Netflix chess drama “The Queen’s Gambit,” has been on the platform’s top series list since its release. The series, which follows the story of Beth Harmon, a Kentucky orphan, and her rise as a chess prodigy in the 1950s and 1960s, shows how a woman can excel in the ruthlessly competitive, male-dominated world of chess, which also brought to light the lives of the famous Hungarian chess player sisters, the Polgár girls.
Although the series “The Queen’s Gambit” – named after a chess opening – was based on Walter Tevis’ 1983 novel, some argue that it resembles the lives and chess careers of the Polgár girls, and especially Judit Polgár, the youngest to get the Grandmaster title. However, they were born in the 70’s, two decades “after” fictional character Beth Harmon took on the also fictional Russian champion Vasily Borgov in Moscow. At the time, in real life, women weren’t even allowed to compete in the World Chess Championship – until the 1980s. In addition, Judit Polgár and her sister Zsuzsa only received their Grandmaster titles in 1991. However, whether based on one of the Polgár girls or not, the series has once again put the spotlight on the famous Hungarian chess prodigies.
Beth Harmon, the protagonist of ‘The Queen’s Gambit’ (photo: via Netflix)
In real life, the woman synonymous with the world’s best chess player is Judit Polgár, a Hungarian Grandmaster – the highest title a chess player can attain apart from world champion. In her prime, Judit Polgár was among the top ten in the world, and she was the first and so far only woman to achieve this. She was invited to top tournaments and played on equal footing with the best men in the chess world. Polgár refused to participate in women’s tournaments, preferring to compete against men instead. In 1991, at 15 years old, she became the youngest ever grandmaster, breaking the record previously held by former World Champion Bobby Fischer. She defeated Magnus Carlsen, Anatoly Karpov, Kasparov, and Spassky. She was the youngest player ever to break into the FIDE top 100 players rating list, ranking No. 55 in the January 1989 rating list at the age of 12. She is the only woman to qualify for a World Championship tournament, having done so in 2005.
Judit and her two sisters were part of an educational experiment carried out by their father László Polgár, in an attempt to prove that children could make exceptional achievements if trained in specialist subjects from a very early age. The father’s thesis was that “geniuses are made, not born.” The girls were educated at home, with chess as the specialist subject.
Related article'The Polgár Girls' Animation Film About Famous Hungarian Chess Players Wins Award for Children's Films
A cartoon about the famous Hungarian chess players, Judit, Zsuzsa, and Zsófia Polgár, titled The Polgár Girls won the Best Hungarian Children’s Film award at the 3rd CINEMIRA International Children’s Film Festival. CINEMIRA International Children’s Film Festival took place between October 24-25 at the Akvárium in Budapest, for the third time. More than 40 live-action […]Continue reading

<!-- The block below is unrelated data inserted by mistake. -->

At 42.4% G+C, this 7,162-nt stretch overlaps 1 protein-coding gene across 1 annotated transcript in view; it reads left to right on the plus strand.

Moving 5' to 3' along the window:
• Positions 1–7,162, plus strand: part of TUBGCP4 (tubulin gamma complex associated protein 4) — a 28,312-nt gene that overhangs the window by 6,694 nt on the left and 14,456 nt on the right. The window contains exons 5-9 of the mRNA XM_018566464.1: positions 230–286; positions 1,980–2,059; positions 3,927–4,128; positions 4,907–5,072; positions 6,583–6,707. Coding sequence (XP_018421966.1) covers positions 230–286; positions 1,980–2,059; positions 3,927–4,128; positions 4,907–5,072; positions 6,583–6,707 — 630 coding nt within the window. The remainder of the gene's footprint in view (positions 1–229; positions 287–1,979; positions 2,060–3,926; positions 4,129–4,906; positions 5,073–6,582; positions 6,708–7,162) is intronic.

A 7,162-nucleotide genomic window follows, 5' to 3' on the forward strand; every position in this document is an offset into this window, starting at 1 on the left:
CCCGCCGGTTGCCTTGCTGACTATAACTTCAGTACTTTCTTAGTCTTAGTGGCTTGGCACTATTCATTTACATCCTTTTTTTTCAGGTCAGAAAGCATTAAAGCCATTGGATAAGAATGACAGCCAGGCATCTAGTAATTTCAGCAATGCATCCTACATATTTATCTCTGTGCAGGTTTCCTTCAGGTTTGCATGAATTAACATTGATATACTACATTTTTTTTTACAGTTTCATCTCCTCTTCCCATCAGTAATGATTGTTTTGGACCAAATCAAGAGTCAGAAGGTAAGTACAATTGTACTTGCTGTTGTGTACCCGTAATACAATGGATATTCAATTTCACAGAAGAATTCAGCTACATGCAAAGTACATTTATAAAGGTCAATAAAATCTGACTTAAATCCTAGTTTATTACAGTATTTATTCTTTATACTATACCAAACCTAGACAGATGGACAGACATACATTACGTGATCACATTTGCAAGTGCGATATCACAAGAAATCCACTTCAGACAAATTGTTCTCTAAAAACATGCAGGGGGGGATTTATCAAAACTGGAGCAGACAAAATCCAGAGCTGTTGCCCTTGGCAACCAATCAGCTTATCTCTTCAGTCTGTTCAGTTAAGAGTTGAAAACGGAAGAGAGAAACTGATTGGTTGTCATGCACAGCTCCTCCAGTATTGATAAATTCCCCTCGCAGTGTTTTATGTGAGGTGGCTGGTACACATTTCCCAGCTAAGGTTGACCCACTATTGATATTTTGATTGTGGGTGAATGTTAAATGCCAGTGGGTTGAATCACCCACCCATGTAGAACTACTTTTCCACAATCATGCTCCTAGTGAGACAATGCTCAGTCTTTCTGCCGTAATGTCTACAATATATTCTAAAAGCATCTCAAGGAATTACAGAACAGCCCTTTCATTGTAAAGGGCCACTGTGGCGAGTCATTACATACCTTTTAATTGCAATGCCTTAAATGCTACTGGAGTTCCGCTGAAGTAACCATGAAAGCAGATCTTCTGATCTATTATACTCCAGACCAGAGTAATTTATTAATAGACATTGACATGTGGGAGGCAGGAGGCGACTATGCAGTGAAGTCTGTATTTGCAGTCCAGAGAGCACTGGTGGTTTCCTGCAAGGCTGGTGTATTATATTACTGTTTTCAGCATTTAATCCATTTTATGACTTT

Judit Polgár’s sisters also won serious competitions; Zsuzsa Polgár for example, brought home the U.S.’s first Chess Olympiad medal and ranked among the top three women players in the world for 24 years. Zsuzsa also holds the Grandmaster title, while the third sister Zsófia holds the International Master and Woman Grandmaster titles.
There is a parallel between the story of Beth Harmon and the real life of Judit Polgár. In a 1989 Playboy interview, then reigning world champion Garri Kasparov said
that “there is real chess and women’s chess. Some people don’t like to hear this, but chess does not fit women properly. It’s a fight, you know? A big fight. It’s not for women. Sorry. She’s helpless if she has men’s opposition. I think this is very simple logic. It’s the logic of a fighter, a professional fighter. Women are weaker fighters.” Judit Polgár and Garry Kasparov played
seven classical games against each other, between 1994 and 2001. The overall score was clearly in favor of Kasparov: he won five games, two ended in a draw. However, at a rapid tournament in Moscow, in 2002, Judit Polgár managed to win against Kasparov. Years later Kasparov apologized
for his comments. Now they are friends.
Zsuzsa Polgár said in an interview that she thinks the series’ protagonist, Beth is a composite of Bobby Fischer, the eccentric American who beat the Soviet champion Boris Spassky, and Lisa Lane, the U.S. Women’s Champion who graced the cover of Sports Illustrated as part of a 1961 cover story. She said that although “Lisa Lane never achieved anywhere near that kind of success, she was glamorous and lived a, let’s say, active life like Beth Harmon did.”
featured photo: via Judit Polgár (Tímea Jaksa)